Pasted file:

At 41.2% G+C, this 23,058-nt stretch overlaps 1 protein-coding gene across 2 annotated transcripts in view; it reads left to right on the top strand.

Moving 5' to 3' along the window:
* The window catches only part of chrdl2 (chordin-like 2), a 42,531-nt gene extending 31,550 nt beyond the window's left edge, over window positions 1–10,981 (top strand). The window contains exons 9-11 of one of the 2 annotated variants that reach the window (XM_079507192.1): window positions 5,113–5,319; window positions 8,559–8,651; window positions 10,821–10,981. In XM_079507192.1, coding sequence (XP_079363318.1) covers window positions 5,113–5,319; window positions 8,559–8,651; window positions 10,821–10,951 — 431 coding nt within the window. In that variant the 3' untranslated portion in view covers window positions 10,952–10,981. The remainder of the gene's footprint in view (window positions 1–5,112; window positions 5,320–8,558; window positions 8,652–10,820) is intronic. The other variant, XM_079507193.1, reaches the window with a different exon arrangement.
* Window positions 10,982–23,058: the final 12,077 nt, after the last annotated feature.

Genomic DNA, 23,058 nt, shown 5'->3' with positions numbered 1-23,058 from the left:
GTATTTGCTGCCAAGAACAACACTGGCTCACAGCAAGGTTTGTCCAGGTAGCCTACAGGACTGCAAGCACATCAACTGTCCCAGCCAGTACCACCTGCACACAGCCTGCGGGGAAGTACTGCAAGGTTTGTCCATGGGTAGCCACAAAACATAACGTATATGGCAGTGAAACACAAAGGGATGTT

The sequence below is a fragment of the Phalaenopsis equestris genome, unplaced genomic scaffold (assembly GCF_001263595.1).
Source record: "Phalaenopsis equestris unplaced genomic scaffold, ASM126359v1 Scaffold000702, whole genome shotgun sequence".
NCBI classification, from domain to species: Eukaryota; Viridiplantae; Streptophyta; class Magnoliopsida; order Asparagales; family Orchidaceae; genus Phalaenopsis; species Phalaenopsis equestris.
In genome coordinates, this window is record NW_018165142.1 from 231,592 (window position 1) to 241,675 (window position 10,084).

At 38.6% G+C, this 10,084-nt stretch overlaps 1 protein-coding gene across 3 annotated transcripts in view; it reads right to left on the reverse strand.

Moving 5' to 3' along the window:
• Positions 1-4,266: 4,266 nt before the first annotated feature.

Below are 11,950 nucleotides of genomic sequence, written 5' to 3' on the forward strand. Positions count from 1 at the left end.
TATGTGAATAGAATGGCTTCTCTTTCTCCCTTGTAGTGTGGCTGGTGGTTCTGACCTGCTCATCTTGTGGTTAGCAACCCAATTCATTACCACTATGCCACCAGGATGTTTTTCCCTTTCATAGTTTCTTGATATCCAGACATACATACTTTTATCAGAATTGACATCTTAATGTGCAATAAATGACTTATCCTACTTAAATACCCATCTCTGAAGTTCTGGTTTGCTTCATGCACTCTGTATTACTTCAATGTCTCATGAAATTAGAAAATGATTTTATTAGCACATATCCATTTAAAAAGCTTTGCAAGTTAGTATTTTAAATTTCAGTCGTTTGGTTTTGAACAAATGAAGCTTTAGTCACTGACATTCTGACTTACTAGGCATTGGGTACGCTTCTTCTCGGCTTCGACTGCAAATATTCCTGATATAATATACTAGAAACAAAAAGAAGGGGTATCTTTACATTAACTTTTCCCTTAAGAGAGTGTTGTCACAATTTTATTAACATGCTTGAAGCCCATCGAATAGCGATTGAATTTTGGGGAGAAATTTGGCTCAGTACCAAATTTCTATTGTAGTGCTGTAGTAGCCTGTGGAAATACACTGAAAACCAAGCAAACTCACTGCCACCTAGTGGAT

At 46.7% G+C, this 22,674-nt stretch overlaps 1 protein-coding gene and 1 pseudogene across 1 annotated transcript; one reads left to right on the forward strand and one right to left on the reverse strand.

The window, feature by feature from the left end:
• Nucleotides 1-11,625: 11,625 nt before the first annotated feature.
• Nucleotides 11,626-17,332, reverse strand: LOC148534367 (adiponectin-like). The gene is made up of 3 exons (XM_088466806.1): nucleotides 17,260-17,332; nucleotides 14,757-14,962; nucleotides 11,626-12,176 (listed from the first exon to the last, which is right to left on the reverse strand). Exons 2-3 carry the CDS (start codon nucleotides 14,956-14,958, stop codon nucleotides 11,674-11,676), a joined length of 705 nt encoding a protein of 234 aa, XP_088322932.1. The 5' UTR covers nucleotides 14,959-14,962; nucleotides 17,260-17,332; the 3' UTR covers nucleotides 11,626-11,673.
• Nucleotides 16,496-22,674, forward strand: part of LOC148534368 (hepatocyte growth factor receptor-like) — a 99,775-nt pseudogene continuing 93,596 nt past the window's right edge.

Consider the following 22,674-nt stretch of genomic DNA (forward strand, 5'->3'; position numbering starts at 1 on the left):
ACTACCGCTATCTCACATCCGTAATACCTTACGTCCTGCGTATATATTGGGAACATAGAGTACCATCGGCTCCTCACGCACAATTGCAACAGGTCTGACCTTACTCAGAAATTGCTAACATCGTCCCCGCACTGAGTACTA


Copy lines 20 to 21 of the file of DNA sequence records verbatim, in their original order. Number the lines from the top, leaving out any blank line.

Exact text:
• Nucleotides 16,496-22,674, forward strand: part of LOC148534368 (hepatocyte growth factor receptor-like) — a 99,775-nt pseudogene continuing 93,596 nt past the window's right edge.

Consider the following 22,674-nt stretch of genomic DNA (forward strand, 5'->3'; position numbering starts at 1 on the left):